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Pink and purple freesia flowers in a garden
With sweet-smelling blooms, freesias add a delicate blanket of colour to the garden in spring. Naturalised in the garden, grown in pots or placed in a vase to enjoy indoors, these vibrant flowers are easy to grow, and will delight the senses.

What you need to know about freesias

Name: freesia, Freesia lactea, Freesia laxa, Freesia hybrids. 

Height: 10–70cm. 

Foliage: simple, narrow, sword-shaped leaves with a prominent midrib arranged in a fan shape, arising from an underground corm.

Climate: grows best in warm to cool temperate zones, avoiding very wet tropical areas, or areas with cold winters.

Soil: most well-drained soils are suitable.

Position: full sun or partial shade. 

Flowering: colourful sprays of sometimes fragrant, six-petalled, trumpet-shaped flowers on wiry arching stems from winter to spring.

Feeding: use a controlled-release organic fertiliser specifically for flowering plants at planting in autumn and again in early spring.

Watering: keep well-watered during the growing season. Allow them to dry out in early summer once they have finished flowering and growing. 

Appearance and characteristics of freesias

Freesias are perennials that grow from an underground corm and produce a mass of luminous, trumpet-shaped and delightfully perfumed flowers in spring. Flower colours in the wild species include creamy white, pink, purple or yellow, often splashed with brown, purple and pink. New modern hybrids make excellent cut flowers, and have extended the colour range to blue, mauve, red and pure white. Growing from as low as 10cm to around 70cm tall for some robust hybrids, they may require support for the lax leaves and flowers.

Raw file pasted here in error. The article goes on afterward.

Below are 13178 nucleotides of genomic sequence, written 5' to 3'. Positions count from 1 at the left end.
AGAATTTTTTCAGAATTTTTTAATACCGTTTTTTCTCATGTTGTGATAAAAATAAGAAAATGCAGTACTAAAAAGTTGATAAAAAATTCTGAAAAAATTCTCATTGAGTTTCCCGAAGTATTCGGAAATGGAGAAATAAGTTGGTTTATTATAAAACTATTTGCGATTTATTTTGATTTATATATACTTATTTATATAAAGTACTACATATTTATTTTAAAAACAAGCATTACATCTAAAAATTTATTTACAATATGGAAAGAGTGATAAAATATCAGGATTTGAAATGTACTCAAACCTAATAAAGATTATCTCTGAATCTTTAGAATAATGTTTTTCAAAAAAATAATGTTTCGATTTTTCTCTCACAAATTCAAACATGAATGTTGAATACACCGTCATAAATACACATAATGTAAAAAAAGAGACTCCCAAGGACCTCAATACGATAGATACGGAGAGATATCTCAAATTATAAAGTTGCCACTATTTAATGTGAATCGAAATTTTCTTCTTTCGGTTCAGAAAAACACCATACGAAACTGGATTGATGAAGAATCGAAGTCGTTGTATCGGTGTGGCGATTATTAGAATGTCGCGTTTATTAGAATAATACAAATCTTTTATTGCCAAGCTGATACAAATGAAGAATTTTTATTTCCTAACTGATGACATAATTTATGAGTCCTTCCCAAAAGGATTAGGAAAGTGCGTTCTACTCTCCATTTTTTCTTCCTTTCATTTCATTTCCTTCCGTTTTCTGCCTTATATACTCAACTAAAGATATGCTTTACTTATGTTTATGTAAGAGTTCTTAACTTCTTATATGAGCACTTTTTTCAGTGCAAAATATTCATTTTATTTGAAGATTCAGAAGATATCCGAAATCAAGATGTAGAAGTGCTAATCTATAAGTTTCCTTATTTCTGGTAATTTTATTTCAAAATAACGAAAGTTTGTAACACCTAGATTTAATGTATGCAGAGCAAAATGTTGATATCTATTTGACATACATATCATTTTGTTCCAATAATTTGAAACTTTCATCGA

Freesias belong to the Iris family and originate in Southern and Central Africa, with most species from the Cape Province. Their natural habitat includes rocky upland locations to sandy lowland areas. Freesias have readily adapted to the warm temperate climate of Australia, generally growing in full sun or partial shade. Freesia lactea (syn F. alba, F. refracta) has become naturalised in some areas, and is considered a weed in some bushland locations.

Avoid planting freesias in hot, wet, tropical areas that do not dry out in summer, and in places with very cold winters. In cold winter areas, plant the corms in pots and put them in a frost-free greenhouse or frame over winter. All varieties of freesias can successfully be grown in medium to large pots and containers.

Close-up of a yellow freesia flower

Uses for freesias

Freesias suit natural and cottage-style planting, and are at their best naturalised under trees, in mixed borders, or planted in pots close to the house, where the delightful scent can be enjoyed.

How to plant and grow freesias

The best time to sow freesia seeds in Australia is from late summer to late autumn.

  1. Place the corms with the pointy ends up, 5cm deep from the top of the corm to the soil surface and 5–10cm apart.